There's another German company who makes a great living by making and selling radio-transparent roof tiles. So nowadays the churches do a church roof renovation, during which the antennae are placed inside the church tower, invisible to the people outside. No complaints.

    1. elgarak1

      I should note that said company also sells radio-OPAQUE building materials. Win-Win.

  38. CheesyTheClown Silver badge

    Allergies to blue LEDs, not WiFi

    I have cured a lot of users ailments due to their allergy to blue LEDs. By turning off the LEDs on Cisco access points, the people suffering the most can sit in peace while using their laptops on WiFi everywhere you disable the lights.

  39. Rasslin ' in the mud

    It isn't just computers!

    A few decades ago, I managed a small general aviation avionics repair shop. Around that time, Cessna introduced BEIGE panels on the front of their radios because their marketing geniuses had concluded grease, oil, and dirt are never present on a flight line. We had one customer who would come in weekly to complain that the navigation receiver was out of whack and needed recalibrating. Every week we would connect the test set and every week the Nav functions were better than spec.

    One week, after performing the ritual check and again finding nothing required adjusting, I noticed the BEIGE front panel was looking rather krufty. I fetched the bottle of Panel Cleaner (Windex (r)), gave it a couple of spritzes and wiped it off. A few days later, the customer came in to say how happy he was we had found the problem with his radio and it was working perfectly!

    As with so many of the other anecdotes in this thread, the moral is don't spend a lot of time looking for a technical solution when psychology can accomplish so much more.

    1. Louis Schreurs BEng
      Devil

      Re: It isn't just computers!

      Since you managed, hence a manager, who get bashed on this site a lot, I would kindly like to point out that avionics always concern aviation; avionics = aviation electronics.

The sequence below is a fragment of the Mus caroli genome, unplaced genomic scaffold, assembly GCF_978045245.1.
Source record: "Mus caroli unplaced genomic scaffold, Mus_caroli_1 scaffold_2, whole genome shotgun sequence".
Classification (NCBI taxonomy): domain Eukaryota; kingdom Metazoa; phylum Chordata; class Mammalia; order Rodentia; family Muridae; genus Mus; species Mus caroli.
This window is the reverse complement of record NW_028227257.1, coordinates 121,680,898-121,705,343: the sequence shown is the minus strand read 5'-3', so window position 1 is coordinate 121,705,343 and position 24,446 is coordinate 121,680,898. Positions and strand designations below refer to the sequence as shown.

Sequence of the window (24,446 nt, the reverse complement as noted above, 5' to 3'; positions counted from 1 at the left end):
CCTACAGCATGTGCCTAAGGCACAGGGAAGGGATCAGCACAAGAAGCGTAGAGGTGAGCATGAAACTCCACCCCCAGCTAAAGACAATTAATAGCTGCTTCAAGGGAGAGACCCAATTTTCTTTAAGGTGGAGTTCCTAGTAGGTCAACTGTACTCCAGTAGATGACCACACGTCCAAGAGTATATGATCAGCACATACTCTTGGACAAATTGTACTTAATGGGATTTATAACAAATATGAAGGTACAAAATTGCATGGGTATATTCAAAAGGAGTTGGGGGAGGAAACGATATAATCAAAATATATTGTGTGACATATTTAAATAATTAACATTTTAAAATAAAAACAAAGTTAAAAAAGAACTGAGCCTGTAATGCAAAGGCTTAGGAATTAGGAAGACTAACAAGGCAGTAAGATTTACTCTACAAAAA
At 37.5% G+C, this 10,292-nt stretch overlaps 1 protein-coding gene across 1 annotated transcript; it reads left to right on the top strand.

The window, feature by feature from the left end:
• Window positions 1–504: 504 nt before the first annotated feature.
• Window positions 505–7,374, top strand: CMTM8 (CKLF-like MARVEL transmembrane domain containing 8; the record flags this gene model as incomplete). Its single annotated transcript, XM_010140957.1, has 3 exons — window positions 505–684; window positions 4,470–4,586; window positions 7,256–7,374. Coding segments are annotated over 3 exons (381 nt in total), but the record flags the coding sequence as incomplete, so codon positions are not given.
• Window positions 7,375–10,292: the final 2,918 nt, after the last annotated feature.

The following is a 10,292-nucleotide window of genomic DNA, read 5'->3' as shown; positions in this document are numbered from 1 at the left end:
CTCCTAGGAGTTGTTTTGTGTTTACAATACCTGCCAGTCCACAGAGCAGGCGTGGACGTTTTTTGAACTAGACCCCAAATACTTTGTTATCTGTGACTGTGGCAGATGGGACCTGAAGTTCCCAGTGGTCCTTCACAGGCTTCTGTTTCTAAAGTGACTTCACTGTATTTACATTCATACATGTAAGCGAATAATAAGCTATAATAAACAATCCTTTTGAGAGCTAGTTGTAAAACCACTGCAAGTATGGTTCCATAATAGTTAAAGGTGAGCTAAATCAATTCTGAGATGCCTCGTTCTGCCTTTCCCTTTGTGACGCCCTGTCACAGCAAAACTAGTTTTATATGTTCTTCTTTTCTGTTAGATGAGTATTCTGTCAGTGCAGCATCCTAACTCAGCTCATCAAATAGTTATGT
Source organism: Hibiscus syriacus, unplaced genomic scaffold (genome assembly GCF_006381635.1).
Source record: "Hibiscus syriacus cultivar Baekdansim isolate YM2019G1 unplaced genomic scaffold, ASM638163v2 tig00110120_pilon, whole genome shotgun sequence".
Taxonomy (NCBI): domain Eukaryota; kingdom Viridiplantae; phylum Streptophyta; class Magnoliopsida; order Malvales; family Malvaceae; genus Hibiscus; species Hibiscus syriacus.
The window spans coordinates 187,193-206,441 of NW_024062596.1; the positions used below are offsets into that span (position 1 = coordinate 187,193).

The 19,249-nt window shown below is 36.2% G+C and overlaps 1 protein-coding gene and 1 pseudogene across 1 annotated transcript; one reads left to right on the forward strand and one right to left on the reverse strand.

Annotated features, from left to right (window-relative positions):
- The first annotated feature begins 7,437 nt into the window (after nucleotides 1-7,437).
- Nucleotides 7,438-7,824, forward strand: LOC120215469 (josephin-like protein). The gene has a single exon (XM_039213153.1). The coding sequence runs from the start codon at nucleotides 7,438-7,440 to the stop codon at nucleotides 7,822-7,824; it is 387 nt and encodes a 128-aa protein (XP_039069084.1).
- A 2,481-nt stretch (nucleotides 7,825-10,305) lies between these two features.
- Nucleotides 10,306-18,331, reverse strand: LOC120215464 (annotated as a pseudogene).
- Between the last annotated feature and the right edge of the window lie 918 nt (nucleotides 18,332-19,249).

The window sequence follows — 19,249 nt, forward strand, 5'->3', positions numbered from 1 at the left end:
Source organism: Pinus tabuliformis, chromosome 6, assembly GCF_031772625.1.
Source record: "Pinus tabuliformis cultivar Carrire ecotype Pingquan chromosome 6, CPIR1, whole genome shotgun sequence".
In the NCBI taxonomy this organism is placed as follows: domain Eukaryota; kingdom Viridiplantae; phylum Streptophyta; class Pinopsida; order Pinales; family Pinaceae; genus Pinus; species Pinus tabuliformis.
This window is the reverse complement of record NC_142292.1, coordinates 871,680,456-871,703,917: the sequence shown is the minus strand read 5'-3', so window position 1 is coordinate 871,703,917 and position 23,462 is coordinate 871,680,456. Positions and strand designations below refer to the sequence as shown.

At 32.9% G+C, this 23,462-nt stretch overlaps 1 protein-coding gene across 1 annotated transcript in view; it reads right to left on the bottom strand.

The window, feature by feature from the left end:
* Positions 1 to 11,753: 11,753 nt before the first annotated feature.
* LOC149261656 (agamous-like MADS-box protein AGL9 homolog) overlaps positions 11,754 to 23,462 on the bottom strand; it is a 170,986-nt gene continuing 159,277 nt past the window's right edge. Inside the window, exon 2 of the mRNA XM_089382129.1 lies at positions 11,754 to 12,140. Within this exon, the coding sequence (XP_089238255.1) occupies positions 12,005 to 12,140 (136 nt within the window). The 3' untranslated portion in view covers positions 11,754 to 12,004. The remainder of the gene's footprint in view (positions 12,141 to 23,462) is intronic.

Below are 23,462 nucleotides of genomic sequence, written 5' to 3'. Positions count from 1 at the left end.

1. Richard 12 Silver badge

        Re: It isn't just computers!

        But not always general aviation.

    2. Anonymous Coward
      Anonymous Coward

      Re: Physiological?

      It could be their greasy hands kept slipping, and cleaning it up stopped said slippage on the customer end?

  40. Anonymous Coward
    Anonymous Coward

    Sounds alot....

    ...like the woman at work who talked to me about how WIFI wasn't good for you while she was using her work mobile. I told her "Really? I thought it was mobiles that were supposed to be worse". I don't believe in any of that bullshit but I was trying to say in a polite way "You're worrying about nothing"

  41. Stuart Halliday

    Had a customer complaining about radio frequencies with her PC.

    She gets headaches seemingly.

    I suggest she upgrade from 2.4GHz to a 5GHz Wi-Fi dongle.

    She went away happy.

    Didn't like to tell her there was about 20 Wifi networks around her as PC World was next door....

  42. Anonymous Coward
    Anonymous Coward

    Re. dead keyboards

    I have the opposite problem, about a million USB dongles for old keyboards and mice.

    Re. bluetooth problems with Windows 10, I feel your pain.

    It seems to be that the "old" adaptors worked fine but something about the high density components makes it more flaky than usual.

    Maybe I can do some more research and find out what Microsoft changed to make the Bluetooth flaky because it works perfectly on 7 with the same machine.

    1. TechnicalBen Silver badge

      Re: Re. dead keyboards

      Drivers. Same happened for Bluetooth XP to 7 dongles. Worked fine in XP, stopped in Vista/7. It was as the manufacture never updated the drivers.

      (Don't get me started on 10 changing drivers as well!)

  43. Anonymous Coward
    Anonymous Coward

    "but the user explained she wanted to ..."

    Colour me unsurprised.

    If you want hysterics with a healthy dosage of entitlement and complete ignorance, it does tend to be one gender that can supply it on tap.

  44. sisk Silver badge
    Joke

    The user has a computer that produces negative energy? Put them in touch with NASA. They could use that to build an Alcubierre drive.

  45. DeeCee

    I had to change windows default lock screen(the shore cave one) because the dark part had bad energy and it had water in it, and pictures of water have "energy" that doesnt mix with electronic devices and cause them to fail

  46. SeanEllis

    Laundry field ops

    Explain that it's not EMF, but possibly incursions from the Platonic Realms underlying the multiverse. Just take a silver permanent marker and draw a field-expedient containment grid (Dho-Nha geometry should do the trick) on their desktop, and ask them for a single drop of blood to power it. It may work, or they may get taken over by brain-eating feeders in the night, but either way it is unlikely that they will ask you for help again.

    1. Anonymous Coward
      Anonymous Coward

      Re: Laundry field ops

      I recently discovered Axions. Just blame them. If they can detect them too, I think they could get a Nobel Prize for it!